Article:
Off Broadway Reviews
Directed by Bobby Moresco, Red State Blue State is a freewheeling, discursive examination of the country's current political and social stalemate. Trying to avoid taking a side, Quinn assures his audience upfront that he will be an equal-opportunity offender and not exhibit partisan favoritism. Indeed, the show's most astute observations have to do with the fact that people are even surprised that the United States has arrived at this impasse. "Europe was our size," he explains, "and they separated into countries because they knew every 700 miles people's personalities are different. Do you really think Hungary and Scotland have less in common than Utah and New Jersey?" He certainly has a point.
A monologue about the ongoing state of the nation would seem to be a tall order for any comic, but Quinn has taken on big topics before. After all, one of his earlier shows, Long Story Short, is a 75-minute recap of the whole history of civilization. Focusing on the United States in 2019 is puny in comparison. In previous Quinn shows, however, the references were more pointed, and the comedy material more firmly grounded.
Red State Blue State, by contrast, seems scattershot as it takes aim at its satirical targets, and the material is often repetitive. Several bits, for instance, stereotypically differentiate between anti-intellectual red states and hyper-intellectual blue states. Quinn sums up the distinctions by stating, "The right can be a little bit racist and the left can be a little bit fascist. You can tell the Christians by their guns and the liberals by their suppression of free speech." As my theatre companion (admittedly an avowed liberal) pointed out, the analogies often stem from false equivalencies: Racism and intolerance of racism, for instance, are not the same thing.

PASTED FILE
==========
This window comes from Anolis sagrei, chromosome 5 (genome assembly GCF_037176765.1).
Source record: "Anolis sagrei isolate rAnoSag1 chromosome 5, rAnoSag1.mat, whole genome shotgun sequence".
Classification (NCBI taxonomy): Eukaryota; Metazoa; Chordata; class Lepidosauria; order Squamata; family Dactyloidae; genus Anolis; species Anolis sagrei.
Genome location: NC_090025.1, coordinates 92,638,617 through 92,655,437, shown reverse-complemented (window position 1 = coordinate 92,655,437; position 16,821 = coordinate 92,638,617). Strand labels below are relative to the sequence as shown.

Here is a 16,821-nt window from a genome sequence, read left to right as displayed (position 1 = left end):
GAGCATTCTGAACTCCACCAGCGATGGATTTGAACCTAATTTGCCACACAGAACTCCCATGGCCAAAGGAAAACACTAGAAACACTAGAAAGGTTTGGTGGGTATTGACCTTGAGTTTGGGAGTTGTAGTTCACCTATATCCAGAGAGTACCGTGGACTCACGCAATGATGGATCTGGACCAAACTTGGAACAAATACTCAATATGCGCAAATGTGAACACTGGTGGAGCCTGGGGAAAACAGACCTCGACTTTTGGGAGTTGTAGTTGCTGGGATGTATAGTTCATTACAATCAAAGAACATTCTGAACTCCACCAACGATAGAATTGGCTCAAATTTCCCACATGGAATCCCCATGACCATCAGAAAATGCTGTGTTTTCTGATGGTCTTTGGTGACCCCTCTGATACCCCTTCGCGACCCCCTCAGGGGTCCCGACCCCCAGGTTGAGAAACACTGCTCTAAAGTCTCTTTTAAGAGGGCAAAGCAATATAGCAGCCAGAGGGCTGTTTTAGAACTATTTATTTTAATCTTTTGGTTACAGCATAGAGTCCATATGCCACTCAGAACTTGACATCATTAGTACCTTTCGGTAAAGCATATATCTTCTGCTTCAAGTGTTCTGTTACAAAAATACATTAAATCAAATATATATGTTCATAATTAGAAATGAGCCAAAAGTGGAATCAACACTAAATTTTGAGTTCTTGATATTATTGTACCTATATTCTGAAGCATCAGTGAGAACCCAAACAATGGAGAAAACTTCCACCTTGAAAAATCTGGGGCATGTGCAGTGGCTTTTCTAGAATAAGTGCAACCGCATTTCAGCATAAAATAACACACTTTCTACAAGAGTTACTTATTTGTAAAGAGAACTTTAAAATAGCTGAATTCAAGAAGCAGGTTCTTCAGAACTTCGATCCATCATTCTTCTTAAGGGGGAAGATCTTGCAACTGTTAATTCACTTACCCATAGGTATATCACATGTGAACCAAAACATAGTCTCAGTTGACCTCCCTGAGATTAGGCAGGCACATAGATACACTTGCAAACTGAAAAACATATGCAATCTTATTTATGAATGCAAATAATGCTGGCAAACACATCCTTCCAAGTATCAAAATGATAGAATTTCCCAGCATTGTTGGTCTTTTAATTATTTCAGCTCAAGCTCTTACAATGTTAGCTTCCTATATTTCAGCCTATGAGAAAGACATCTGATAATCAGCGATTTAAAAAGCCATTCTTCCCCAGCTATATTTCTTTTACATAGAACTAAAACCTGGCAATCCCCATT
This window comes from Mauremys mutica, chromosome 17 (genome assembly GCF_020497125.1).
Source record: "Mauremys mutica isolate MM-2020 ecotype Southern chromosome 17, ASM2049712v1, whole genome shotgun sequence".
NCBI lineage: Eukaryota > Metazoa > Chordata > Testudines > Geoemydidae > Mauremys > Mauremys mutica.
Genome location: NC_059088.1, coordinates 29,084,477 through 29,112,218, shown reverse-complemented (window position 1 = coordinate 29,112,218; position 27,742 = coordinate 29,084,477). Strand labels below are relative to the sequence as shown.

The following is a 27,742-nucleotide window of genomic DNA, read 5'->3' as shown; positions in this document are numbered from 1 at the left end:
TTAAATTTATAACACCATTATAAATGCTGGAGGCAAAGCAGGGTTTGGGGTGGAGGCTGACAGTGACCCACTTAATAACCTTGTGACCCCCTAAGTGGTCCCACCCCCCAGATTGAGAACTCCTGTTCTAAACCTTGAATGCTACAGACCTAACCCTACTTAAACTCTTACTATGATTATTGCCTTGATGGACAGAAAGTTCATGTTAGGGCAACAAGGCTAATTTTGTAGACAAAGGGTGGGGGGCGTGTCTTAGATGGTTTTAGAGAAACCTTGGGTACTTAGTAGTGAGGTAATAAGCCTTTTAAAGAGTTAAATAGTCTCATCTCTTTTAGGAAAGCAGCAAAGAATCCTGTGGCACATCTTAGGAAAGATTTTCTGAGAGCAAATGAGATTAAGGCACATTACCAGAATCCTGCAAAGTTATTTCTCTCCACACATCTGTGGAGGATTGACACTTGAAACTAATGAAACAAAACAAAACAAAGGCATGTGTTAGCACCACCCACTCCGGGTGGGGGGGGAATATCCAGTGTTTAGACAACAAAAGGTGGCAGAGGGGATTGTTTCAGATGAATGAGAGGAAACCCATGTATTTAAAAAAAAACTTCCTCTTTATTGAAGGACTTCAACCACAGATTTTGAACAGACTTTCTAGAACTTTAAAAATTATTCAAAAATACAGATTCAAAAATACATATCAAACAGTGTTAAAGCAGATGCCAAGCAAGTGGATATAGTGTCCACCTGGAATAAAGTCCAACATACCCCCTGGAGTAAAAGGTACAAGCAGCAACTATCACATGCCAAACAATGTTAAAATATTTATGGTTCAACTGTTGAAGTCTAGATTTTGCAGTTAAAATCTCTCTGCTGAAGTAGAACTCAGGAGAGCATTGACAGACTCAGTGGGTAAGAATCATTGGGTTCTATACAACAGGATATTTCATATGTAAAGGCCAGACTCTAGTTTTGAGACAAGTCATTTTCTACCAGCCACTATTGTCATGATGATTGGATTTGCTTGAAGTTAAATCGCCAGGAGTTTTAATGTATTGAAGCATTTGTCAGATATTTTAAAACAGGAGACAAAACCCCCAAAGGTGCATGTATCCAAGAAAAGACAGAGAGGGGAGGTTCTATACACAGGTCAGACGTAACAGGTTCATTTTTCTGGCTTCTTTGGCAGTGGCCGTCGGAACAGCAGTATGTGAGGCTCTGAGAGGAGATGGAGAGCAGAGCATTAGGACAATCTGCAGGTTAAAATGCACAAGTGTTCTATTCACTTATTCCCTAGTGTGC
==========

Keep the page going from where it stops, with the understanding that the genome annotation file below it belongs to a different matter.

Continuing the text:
The final section of the show reflects the unevenness of the writing. Standing in front of a folk artist rendering of an American map (Edward T. Morris designed the atmospheric Americana set), Quinn distills each state, geographic region by geographic region, to what it has become in the 21st century, an epitaph for America, as it were. While some of these oral tweets land effectively (such as, New Jersey: "A bad idea that continued"; and Missouri: "The show me state. Show me a reason to stop by and I will."), some come across as lazily insulting (including, Wisconsin: "You're gonna make me say it? You're fat."). The litany becomes wearying instead of comically revelatory.
Of course, one would presume that a diatribe on the present-day national situation would likely have at least some references to the current occupant in the White House. In this regard, Quinn does not disappoint. In a very funny riff, he says that for all people know, the Founding Fathers had spoken in the same manner as Donald Trump. Doing a spot-on Trump impersonation, he imagines what a contemporary Federalist might sound like: "We the people of the United States, in order to form a more perfect union and by the way it's actually getting pretty perfect right now, it's gonna be so perfect. James Madison, very bright guy, sharp guy. Only the best. Little James Madison, that's what I call him. Big supporter of mine. Crazy Al Hamilton."
Perhaps if, as Nancy Pelosi has proposed, Trump does not get to deliver his State of the Union address at the end of this month, Colin Quinn could step in as a replacement. Imperfect though they may be, Quinn's ideas for dealing with the national standoff potentially could at least get people from red and blue states talking. Maybe?
Colin Quinn: Red State Blue State